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Creative Assembly grants dying fan's wish to play Total War: Three Kingdoms

Last week, a redditor named TheMissingLink5 posted a message about his little brother Robbie's "last dying wish:" His battle with leukemia had taken a sudden turn for the worse, and he wanted to play Total War: Three Kingdoms while he still could. TheMissingLink5 made the public appeal in an effort to get word to developer Creative Assembly, and in short order, Creative Assembly came through. 

"u/DogbertCA on here and Grace on twitter have made one kid extremely happy. When I told him the good news, he cried, and couldn’t believe this was happening," they wrote. "When I told him who sent it, he was so shocked. I then immediately got kicked out of the room to go home and download it since the internet at the hospital sucks. I should be back there in a hour and he cant wait to play!"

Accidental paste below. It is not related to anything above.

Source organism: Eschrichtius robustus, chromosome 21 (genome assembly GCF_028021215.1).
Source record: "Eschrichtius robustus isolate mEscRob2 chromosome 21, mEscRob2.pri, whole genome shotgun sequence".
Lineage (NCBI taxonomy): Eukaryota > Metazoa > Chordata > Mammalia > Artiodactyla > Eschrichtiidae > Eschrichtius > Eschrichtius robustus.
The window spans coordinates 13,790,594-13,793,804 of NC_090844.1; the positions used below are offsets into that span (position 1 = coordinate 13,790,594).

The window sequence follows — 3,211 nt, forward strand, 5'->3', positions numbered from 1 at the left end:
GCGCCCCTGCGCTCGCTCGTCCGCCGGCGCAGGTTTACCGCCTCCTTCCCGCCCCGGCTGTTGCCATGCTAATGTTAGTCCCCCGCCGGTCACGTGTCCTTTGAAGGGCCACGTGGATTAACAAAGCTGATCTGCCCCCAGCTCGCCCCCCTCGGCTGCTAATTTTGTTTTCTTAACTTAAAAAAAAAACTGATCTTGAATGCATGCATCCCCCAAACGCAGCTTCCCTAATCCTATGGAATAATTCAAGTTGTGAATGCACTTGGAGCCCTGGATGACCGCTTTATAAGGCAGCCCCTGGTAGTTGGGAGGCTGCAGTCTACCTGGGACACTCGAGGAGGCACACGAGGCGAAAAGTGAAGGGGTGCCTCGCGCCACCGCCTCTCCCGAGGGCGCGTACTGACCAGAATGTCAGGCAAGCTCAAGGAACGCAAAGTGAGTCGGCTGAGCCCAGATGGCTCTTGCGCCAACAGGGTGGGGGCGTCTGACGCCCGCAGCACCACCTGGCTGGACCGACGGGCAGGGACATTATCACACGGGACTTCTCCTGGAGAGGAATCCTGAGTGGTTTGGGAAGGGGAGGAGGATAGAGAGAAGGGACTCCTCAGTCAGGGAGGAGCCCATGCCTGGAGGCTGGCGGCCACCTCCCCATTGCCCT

The gameplay session went extremely well, and the outpouring of public support was a tremendous boost to Robbie's spirits. "The response from all of you is amazing. We've been reading the comments to him and he lights up talking about it," TheMissingLink5 wrote in an update. "Watching the intro video he was amazed [at how] gorgeous it was. He went in to detail telling me about the different people we could choose from, etc. It was a student trains teacher moment." 

Creative Assembly confirmed that the Reddit post was legitimate. "Several members of the Total War community made sure this story reached our team. They, in turn, were able to get in touch with u/TheMissingLink5 directly," a spokesperson said in an email. "It was a small thing to do on our part—sending out a review code via DM—but we sincerely hope it offered some comfort during such a difficult time." 

Very sadly, TheMissingLink5 said that Robbie died just after midnight on May 19. "I thank you all so much for everything these past 3 days, and the fact he was able to play his favorite game will always mean so much to me!"

Andy Chalk
Andy covers the day-to-day happenings in the big, wide world of PC gaming—the stuff we call "news." In his off hours, he wishes he had time to play the 80-hour RPGs and immersive sims he used to love so much.